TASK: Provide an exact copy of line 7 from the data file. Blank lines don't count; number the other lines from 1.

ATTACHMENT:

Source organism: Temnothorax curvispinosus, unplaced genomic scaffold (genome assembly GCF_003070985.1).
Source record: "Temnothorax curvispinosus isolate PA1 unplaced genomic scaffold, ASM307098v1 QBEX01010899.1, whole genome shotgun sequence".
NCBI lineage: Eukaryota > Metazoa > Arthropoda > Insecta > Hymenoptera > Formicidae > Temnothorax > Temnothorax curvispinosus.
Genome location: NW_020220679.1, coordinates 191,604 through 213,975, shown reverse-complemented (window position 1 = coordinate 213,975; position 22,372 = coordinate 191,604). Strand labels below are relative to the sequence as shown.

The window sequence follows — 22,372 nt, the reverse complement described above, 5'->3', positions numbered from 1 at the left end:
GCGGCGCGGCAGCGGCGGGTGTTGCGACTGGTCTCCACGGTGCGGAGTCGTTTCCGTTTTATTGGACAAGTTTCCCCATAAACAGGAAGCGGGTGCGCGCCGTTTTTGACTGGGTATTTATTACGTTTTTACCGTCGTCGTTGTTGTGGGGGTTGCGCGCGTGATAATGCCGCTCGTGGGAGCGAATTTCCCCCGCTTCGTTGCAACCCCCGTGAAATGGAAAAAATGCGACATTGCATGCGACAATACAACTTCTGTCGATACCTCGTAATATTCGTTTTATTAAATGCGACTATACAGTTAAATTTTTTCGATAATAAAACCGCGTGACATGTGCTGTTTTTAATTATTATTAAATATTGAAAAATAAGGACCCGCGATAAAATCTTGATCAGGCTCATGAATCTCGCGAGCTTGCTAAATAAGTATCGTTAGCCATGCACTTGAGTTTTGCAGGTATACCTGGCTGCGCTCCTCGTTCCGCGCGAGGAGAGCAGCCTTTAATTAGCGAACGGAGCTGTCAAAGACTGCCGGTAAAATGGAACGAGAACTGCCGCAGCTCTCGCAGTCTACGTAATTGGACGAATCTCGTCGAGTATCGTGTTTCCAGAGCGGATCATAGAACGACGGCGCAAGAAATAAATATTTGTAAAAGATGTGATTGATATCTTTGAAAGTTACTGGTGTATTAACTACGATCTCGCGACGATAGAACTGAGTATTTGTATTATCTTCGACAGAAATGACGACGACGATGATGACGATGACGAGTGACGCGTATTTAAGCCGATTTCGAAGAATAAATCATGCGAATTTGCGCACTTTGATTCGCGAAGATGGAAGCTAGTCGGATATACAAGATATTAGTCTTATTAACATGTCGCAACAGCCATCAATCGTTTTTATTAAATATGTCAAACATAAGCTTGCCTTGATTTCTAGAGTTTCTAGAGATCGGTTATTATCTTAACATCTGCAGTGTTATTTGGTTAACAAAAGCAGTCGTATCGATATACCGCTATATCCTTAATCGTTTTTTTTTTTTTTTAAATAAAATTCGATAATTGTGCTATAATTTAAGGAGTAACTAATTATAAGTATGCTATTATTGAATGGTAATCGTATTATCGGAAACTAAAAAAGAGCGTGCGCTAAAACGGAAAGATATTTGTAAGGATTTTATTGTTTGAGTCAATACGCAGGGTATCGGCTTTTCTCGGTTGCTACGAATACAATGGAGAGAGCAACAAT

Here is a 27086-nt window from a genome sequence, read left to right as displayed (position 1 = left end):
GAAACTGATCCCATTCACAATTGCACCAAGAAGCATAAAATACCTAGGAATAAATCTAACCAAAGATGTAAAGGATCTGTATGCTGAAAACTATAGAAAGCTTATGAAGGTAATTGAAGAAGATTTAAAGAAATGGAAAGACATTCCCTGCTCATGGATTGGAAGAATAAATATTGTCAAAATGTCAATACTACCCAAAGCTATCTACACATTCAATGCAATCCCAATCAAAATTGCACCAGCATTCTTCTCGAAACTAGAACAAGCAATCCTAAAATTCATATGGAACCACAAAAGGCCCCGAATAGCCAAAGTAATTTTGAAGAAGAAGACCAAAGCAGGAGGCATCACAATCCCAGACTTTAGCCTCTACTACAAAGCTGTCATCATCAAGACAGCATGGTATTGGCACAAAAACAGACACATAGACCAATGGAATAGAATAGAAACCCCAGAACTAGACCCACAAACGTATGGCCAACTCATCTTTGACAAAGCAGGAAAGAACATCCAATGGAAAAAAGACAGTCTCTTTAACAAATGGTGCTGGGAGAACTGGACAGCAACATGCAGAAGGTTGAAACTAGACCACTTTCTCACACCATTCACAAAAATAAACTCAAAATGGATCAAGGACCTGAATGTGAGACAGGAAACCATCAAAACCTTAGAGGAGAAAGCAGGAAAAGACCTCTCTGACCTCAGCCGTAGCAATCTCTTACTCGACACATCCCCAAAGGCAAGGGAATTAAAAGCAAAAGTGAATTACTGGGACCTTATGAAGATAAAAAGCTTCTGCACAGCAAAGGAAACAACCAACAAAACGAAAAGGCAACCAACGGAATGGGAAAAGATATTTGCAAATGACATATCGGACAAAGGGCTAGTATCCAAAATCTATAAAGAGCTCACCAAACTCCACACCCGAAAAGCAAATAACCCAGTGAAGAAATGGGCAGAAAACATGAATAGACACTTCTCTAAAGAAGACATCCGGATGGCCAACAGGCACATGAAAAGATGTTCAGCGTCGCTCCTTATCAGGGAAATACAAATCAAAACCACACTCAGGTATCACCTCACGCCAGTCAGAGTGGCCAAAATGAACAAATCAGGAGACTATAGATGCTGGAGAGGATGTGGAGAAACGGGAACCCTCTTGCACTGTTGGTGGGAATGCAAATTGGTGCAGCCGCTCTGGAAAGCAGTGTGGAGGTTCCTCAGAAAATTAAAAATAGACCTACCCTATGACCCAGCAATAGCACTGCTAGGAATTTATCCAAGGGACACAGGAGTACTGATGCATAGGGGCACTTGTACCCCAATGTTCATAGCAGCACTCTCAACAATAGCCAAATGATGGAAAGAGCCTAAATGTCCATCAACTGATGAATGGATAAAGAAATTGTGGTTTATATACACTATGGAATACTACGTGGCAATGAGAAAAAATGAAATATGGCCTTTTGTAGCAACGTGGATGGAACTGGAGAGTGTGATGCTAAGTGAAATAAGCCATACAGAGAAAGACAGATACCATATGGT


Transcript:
Here is a 27086-nt window from a genome sequence, read left to right as displayed (position 1 = left end):